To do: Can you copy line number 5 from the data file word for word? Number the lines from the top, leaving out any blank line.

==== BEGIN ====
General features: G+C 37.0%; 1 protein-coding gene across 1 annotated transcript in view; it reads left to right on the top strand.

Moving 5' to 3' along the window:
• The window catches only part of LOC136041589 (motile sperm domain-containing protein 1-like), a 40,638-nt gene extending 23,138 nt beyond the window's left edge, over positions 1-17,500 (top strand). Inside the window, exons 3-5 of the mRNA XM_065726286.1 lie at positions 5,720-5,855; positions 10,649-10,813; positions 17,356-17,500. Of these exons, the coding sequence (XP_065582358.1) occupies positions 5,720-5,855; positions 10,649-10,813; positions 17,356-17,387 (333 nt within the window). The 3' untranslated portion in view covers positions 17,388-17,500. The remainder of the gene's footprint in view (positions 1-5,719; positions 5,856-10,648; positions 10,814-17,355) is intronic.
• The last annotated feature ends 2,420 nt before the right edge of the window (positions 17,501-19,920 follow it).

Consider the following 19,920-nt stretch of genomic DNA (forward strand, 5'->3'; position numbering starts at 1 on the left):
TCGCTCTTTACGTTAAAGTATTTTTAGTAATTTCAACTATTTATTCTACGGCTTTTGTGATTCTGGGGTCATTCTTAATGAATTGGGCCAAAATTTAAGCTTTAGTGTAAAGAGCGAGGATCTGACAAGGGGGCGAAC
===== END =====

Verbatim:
Consider the following 19,920-nt stretch of genomic DNA (forward strand, 5'->3'; position numbering starts at 1 on the left):